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MANILA, Philippines – The Department of Social Welfare and Development (DSWD) will launch in July the pilot run of a food stamp program as it aims to give the country’s poorest and most in need “access to nutritious, delicious food.”
DSWD Secretary Rex Gatchalian said in a press conference on Tuesday, May 23, that the beneficiaries of the program will be households in the bottom one million under Listahanan 3, or the third round of the nationwide assessment of poor households held in 2022. Vetted beneficiaries will get P3,000 in food credits, which they can use to purchase food from DSWD-accredited retailers.
Over $3 million from the Asian Development Bank will be used for the six-month pilot run.
The pilot sites for the rollout include the Bangsamoro Autonomous Region in Muslim Mindanao (BARMM), a former conflict area, a “geographically isolated” province, an urban poor community, calamity-hit area, and a rural poor area.
Gatchalian said the DSWD has identified the specific areas but declined to make them public pending further verification of these sites.
The pilot run will initially cover 3,000 families, until it rolls out to 300,000 families, then 300,000 more, until it reaches the DSWD’s one million target. The one million families are those who do not make more than P8,000 monthly, according to the Philippine Statistics Authority (PSA).
Poverty and hungry, explained Gatchalian, are tied to each other – hungry individuals find it hard to be productive and find work, which drives them further into poverty.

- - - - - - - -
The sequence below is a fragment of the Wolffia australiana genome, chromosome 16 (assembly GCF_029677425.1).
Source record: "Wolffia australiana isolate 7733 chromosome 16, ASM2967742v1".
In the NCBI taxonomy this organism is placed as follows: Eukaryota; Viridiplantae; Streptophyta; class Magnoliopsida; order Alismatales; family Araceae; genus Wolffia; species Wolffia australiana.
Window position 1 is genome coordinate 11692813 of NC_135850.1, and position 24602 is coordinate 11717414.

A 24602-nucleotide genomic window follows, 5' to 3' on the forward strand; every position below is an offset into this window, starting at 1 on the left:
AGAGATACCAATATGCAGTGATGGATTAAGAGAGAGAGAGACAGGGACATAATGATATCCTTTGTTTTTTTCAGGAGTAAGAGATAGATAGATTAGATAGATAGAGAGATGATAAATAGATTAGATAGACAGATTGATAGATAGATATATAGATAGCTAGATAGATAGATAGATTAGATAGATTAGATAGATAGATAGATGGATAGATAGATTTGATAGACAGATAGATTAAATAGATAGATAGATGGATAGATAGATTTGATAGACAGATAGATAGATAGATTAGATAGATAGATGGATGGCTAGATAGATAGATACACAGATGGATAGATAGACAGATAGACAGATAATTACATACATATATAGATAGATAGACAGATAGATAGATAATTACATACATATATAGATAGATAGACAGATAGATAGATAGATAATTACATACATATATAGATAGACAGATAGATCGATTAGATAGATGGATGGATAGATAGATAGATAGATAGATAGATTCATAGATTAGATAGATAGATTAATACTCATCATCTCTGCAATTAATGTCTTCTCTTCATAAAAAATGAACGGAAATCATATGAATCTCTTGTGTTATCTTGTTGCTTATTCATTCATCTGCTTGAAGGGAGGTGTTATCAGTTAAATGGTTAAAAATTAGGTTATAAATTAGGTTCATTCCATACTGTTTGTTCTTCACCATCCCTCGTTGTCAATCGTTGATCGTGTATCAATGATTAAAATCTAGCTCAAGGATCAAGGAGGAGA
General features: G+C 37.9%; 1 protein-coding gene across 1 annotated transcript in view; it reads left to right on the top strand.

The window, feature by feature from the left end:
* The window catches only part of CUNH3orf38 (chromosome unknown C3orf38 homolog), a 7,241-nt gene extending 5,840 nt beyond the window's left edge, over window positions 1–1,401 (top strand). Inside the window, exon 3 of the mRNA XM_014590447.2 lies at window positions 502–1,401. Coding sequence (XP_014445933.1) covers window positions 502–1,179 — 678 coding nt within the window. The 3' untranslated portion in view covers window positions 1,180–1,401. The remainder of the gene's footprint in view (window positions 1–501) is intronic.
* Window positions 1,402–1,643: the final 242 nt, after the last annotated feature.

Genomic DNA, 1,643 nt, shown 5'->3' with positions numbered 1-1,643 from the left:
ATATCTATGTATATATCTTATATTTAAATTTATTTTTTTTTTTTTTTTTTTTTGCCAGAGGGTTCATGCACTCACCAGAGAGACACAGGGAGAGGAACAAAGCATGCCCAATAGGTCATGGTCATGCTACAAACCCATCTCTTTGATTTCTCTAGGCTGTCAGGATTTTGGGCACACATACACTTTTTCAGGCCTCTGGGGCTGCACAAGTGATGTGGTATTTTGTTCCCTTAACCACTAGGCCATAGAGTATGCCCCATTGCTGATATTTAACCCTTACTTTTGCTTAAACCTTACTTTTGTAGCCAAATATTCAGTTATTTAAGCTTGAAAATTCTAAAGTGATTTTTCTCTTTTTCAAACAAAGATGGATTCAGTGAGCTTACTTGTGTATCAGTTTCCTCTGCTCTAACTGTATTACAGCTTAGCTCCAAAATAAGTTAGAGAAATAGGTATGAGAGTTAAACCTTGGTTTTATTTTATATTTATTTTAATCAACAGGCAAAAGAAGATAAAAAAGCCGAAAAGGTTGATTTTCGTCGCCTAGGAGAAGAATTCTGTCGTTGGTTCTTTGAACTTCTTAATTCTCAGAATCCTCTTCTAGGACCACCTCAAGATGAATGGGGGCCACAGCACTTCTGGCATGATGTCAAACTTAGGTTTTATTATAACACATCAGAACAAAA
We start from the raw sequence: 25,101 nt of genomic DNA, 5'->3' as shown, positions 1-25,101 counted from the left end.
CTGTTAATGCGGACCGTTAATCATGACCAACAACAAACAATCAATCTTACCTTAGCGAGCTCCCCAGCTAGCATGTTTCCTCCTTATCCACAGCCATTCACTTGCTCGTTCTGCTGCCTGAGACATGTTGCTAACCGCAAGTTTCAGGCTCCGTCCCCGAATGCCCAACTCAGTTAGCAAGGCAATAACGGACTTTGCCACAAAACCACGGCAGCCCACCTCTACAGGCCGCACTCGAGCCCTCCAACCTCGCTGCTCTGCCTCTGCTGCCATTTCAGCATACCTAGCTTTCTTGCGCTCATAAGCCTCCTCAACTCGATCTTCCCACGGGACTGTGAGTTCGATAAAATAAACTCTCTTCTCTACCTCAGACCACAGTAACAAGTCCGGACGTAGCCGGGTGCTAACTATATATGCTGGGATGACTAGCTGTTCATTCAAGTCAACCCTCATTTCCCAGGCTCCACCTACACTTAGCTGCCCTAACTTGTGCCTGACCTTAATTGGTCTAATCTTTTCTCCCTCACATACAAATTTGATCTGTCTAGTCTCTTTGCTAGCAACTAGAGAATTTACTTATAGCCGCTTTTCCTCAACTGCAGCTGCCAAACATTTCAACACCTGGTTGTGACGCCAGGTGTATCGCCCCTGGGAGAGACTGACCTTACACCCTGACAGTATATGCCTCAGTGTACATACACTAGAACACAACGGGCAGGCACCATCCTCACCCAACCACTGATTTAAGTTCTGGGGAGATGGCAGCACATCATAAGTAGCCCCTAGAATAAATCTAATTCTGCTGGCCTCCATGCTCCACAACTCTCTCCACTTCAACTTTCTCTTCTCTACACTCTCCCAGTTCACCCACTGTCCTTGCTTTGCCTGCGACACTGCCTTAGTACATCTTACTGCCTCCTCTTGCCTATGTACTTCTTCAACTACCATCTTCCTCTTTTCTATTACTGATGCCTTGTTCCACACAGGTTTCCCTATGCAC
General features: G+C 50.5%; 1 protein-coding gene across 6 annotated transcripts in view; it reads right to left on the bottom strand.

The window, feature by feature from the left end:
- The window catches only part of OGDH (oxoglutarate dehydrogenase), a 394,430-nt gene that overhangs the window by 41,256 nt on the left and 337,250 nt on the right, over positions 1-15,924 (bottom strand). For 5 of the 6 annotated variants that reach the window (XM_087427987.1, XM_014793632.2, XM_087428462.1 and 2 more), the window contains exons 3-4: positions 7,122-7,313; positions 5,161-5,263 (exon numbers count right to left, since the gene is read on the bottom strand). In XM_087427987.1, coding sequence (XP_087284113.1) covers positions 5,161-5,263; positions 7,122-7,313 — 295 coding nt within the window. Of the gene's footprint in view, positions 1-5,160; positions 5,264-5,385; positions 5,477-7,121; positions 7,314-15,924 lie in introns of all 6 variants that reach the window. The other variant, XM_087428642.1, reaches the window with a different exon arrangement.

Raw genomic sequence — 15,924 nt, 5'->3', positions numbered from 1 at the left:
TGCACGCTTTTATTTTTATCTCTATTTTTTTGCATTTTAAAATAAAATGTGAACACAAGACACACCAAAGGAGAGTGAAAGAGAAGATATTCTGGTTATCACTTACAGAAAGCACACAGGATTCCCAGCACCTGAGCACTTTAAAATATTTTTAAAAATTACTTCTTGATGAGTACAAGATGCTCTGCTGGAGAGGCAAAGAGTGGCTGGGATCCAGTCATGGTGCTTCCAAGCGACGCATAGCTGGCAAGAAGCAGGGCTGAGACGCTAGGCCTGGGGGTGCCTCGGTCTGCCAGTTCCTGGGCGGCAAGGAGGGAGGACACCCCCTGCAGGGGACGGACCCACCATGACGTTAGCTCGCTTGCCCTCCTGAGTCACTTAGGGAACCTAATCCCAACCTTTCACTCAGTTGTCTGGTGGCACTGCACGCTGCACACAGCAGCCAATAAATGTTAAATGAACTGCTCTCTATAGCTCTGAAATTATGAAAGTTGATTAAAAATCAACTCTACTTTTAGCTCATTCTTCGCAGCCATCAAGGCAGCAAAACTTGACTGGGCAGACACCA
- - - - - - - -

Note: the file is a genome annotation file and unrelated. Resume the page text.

“We believe that this program will properly address the gaps and assist its beneficiaries in attaining the recommended food and energy consumption needed for each member to perform their daily tasks and routines that has direct and indirect contribution to human capitalization and a direct positive impact towards nation-building,” Gatchalian said.
“In other words, by meeting the daily food requirements of its target beneficiaries, the said program will sufficiently mitigate hunger caused by extreme poverty,” he added.
The program is still conditional, said the DSWD chief. Beneficiaries who sign up must also sign up with the Public Employment Service Office and must be “counted as part of the workforce no matter what job it is,” said Gatchalian.
The DSWD will also be working with other government bodies – the Cabinet economic team, the PSA, and the Philippine Institute for Development Studies, among others, for the program’s roll out. The World Food Programme has also been tapped for its “technical expertise.” – Rappler.com